Sam Brownback is proving that platforms both he and Fallin ran on in 2010 can be successfully implemented. I have talked with OCPA research fellow Steve Anderson, formerly a budget analyst in the Oklahoma Office of State Finance, about his recent experiences as Gov. Brownback’s budget director.
- Anderson recently summarized for the Kansas City Star, along lines I heard from him in a June interview, the situation state government faced when the Brownback administration began:Cash balance for FY-2010: $876.05
- FY-2011 projected deficit: $500,000,000
- Unemployment rate: 6.9%
- Tax burden: 2nd highest in the region
- Population loss: 10% decrease in half the counties
As of early August 2013, here is how the fiscal picture for Kansas government had changed in two and a half years:
- Cash balance for FY-2013: $587,800,000
- FY-2014 projected surplus: $509,700,000
- Unemployment rate: 5.8%
- Tax burden: 2nd lowest in the region and going lower
- Job growth: 45,300
- Population growth: 27,068
Beyond the historic income tax cut, Brownback’s intention—which proved successful—was, as Anderson says, to unleash “the power of our small businesses, the heart and soul of our economy, by eliminating their income taxes to encourage and support business expansion and hiring.
“We have balanced the state budget, while increasing the state’s investment on K-12 education by more than $239 million from FY-2010 to FY-2014. We have continued to build and maintain the highways of our great state. We are building a state-of-the-art crime lab for the Kansas Bureau of Investigation to support law enforcement efforts across the state.”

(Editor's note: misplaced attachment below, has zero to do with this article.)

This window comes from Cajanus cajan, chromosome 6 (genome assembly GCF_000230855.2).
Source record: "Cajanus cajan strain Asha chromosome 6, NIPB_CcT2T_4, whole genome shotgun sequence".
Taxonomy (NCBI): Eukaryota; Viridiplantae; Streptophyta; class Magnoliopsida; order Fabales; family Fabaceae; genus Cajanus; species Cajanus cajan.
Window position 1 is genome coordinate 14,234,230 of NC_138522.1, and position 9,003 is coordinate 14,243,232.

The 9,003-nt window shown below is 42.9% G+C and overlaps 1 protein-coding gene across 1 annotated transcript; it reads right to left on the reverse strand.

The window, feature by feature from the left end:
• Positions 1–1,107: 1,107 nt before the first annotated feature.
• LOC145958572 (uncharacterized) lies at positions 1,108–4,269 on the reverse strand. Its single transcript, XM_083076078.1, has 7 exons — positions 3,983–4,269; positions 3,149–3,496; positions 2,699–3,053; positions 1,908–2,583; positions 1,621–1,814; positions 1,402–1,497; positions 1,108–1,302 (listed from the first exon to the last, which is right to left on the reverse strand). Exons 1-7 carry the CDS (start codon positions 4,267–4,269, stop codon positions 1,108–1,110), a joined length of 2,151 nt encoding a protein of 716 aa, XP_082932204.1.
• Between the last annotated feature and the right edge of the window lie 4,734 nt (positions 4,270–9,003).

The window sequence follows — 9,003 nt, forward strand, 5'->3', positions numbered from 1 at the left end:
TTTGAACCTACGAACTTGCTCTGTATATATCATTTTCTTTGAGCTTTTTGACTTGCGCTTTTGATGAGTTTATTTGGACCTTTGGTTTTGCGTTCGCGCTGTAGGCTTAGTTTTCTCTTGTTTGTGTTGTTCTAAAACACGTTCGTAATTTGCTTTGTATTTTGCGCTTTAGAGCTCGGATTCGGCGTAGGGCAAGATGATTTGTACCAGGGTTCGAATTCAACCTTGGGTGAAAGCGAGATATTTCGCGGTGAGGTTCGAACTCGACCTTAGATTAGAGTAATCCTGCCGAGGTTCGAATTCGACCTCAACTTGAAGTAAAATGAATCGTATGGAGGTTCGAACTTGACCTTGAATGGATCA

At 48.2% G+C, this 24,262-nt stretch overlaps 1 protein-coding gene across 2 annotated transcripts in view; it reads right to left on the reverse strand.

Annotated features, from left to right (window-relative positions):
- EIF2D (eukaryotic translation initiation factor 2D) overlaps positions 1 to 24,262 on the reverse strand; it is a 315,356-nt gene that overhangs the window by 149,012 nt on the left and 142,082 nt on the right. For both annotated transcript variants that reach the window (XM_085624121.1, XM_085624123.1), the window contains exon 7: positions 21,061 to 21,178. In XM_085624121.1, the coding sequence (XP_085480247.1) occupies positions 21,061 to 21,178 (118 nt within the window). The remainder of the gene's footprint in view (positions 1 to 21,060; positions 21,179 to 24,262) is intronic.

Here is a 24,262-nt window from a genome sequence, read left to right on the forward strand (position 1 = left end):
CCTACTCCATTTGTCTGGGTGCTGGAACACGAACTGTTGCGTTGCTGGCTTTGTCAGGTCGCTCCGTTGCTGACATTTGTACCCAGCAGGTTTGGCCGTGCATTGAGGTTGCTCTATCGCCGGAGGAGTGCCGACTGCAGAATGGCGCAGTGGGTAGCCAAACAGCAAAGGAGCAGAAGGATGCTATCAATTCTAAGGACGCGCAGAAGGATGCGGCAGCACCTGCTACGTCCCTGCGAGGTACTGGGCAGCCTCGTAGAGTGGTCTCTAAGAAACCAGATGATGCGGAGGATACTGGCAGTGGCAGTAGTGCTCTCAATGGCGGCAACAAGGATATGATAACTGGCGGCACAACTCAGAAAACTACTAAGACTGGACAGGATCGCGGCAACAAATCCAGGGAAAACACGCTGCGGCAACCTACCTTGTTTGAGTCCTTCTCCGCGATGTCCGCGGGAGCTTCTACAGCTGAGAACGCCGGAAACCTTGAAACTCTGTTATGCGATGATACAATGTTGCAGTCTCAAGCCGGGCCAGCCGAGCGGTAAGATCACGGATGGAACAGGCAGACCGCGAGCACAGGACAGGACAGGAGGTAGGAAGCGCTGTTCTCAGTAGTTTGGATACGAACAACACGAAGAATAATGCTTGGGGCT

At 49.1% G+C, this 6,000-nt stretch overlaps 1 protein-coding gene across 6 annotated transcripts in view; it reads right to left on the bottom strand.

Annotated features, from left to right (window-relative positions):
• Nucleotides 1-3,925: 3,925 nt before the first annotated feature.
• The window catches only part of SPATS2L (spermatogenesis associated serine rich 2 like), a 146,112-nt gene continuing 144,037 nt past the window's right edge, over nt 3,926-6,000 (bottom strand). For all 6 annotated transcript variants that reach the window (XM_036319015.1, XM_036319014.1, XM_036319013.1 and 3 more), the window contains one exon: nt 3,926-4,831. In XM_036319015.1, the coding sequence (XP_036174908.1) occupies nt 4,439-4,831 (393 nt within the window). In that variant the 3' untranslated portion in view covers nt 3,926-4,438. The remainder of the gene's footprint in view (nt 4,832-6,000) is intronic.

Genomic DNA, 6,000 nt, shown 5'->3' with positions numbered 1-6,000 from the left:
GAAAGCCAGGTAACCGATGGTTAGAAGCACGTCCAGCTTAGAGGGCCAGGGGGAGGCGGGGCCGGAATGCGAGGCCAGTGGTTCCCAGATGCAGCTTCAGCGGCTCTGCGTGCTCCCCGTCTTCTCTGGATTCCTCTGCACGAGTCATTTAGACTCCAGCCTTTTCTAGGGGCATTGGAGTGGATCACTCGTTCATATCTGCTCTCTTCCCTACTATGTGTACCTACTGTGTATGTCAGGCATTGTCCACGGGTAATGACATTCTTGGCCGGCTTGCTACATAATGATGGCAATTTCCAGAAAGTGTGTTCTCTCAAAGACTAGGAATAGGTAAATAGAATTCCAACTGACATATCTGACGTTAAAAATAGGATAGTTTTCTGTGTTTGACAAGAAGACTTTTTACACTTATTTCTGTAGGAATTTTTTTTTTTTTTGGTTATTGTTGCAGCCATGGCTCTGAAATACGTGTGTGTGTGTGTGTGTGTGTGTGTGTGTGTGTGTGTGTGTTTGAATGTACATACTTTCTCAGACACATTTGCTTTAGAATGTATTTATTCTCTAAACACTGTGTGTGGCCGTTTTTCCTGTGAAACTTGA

These things have been accomplished even as the Brownback agenda, to lower taxes and nip and tuck at government, took effect. Anderson looks back on his three years serving in Kansas with satisfaction, and that’s understandable: “We have set the stage for the citizens of Kansas to compete in a global economy. Our primary competitors, surrounding states, have taken notice. And they should.
"The Kansas portion of the Kansas City Metro area gained 9,500 jobs from May 2012 to May 2013 while the Missouri side registered no change in total nonfarm employment over the year. Employment on the Kansas side of the metro area reached 454,800 and surpassed the all-time high of 452,800 recorded in June 2008. Those are real jobs for real Kansans, supporting real families.”
When Kansas cut its taxes, Oklahoma’s tax consumers predicted fiscal collapse or stress for our neighbors. Various Republican policymakers joined the chorus.
But often, he or she who dares, wins.
Kansas and Oklahoma have taken different courses. In the former, liberty is incrementally advancing. In the latter, government is incrementally advancing. It is not hateful or mean-spirited to say this: These are factual statements.
As OCPA’s fiscal policy director Jonathan Small told me: “Fundamentally, Governor Brownback and many lawmakers in Kansas have determined they truly believe that more dollars left with their citizens is better than any government spending they may choose.
“So in Kansas, cutting taxes and minimizing the growth in state government spending is their number-one priority. In Oklahoma, as demonstrated by the last three legislative sessions, lawmakers’ and the governor’s actions show they would rather spend all of the growth revenue, and that they believe they are better at employing the fruits of their citizens’ labor than the very citizens who generated all the growth in the first place. Oklahoma lawmakers are prioritizing spending increases first, shunning limits on spending and revenue growth to let hardworking citizens escape the current penalty on the price of work, and putting off meager tax relief until the distant future.”
Fallin and the Oklahoma Republicans need to decide what they are for. If the agenda is to manage the growth of government in an Eisenhower approach to governance, then by all means act and speak accordingly.
On the other hand, if the agenda is to, over time, make government smaller and reduce the portion of income taken from individuals by taxation—look north.